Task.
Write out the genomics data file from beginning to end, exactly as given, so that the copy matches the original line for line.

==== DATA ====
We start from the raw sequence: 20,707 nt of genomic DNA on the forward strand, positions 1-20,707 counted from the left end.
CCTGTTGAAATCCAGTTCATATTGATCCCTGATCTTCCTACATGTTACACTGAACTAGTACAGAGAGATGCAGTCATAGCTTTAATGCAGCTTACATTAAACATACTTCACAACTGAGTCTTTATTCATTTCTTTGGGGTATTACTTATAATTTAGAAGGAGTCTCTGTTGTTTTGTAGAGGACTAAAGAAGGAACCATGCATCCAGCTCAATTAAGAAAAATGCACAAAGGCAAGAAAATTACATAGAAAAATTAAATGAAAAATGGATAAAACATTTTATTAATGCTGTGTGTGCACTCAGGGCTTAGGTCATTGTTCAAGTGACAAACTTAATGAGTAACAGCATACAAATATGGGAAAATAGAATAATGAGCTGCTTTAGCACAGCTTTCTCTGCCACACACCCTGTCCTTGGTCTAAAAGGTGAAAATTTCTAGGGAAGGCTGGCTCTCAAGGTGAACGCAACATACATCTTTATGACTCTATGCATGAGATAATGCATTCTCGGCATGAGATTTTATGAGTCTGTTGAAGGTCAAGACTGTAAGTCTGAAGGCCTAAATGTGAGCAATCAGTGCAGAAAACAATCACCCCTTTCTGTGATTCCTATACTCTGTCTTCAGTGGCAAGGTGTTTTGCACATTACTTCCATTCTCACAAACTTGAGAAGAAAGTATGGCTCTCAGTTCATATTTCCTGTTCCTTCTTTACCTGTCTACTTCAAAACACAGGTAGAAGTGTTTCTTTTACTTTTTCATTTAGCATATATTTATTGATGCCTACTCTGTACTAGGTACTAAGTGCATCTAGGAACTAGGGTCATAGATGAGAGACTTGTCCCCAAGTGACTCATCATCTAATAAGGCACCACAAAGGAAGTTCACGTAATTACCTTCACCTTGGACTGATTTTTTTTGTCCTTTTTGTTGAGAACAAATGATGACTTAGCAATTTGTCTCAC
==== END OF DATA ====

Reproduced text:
We start from the raw sequence: 20,707 nt of genomic DNA on the forward strand, positions 1-20,707 counted from the left end.
CCTGTTGAAATCCAGTTCATATTGATCCCTGATCTTCCTACATGTTACACTGAACTAGTACAGAGAGATGCAGTCATAGCTTTAATGCAGCTTACATTAAACATACTTCACAACTGAGTCTTTATTCATTTCTTTGGGGTATTACTTATAATTTAGAAGGAGTCTCTGTTGTTTTGTAGAGGACTAAAGAAGGAACCATGCATCCAGCTCAATTAAGAAAAATGCACAAAGGCAAGAAAATTACATAGAAAAATTAAATGAAAAATGGATAAAACATTTTATTAATGCTGTGTGTGCACTCAGGGCTTAGGTCATTGTTCAAGTGACAAACTTAATGAGTAACAGCATACAAATATGGGAAAATAGAATAATGAGCTGCTTTAGCACAGCTTTCTCTGCCACACACCCTGTCCTTGGTCTAAAAGGTGAAAATTTCTAGGGAAGGCTGGCTCTCAAGGTGAACGCAACATACATCTTTATGACTCTATGCATGAGATAATGCATTCTCGGCATGAGATTTTATGAGTCTGTTGAAGGTCAAGACTGTAAGTCTGAAGGCCTAAATGTGAGCAATCAGTGCAGAAAACAATCACCCCTTTCTGTGATTCCTATACTCTGTCTTCAGTGGCAAGGTGTTTTGCACATTACTTCCATTCTCACAAACTTGAGAAGAAAGTATGGCTCTCAGTTCATATTTCCTGTTCCTTCTTTACCTGTCTACTTCAAAACACAGGTAGAAGTGTTTCTTTTACTTTTTCATTTAGCATATATTTATTGATGCCTACTCTGTACTAGGTACTAAGTGCATCTAGGAACTAGGGTCATAGATGAGAGACTTGTCCCCAAGTGACTCATCATCTAATAAGGCACCACAAAGGAAGTTCACGTAATTACCTTCACCTTGGACTGATTTTTTTTGTCCTTTTTGTTGAGAACAAATGATGACTTAGCAATTTGTCTCAC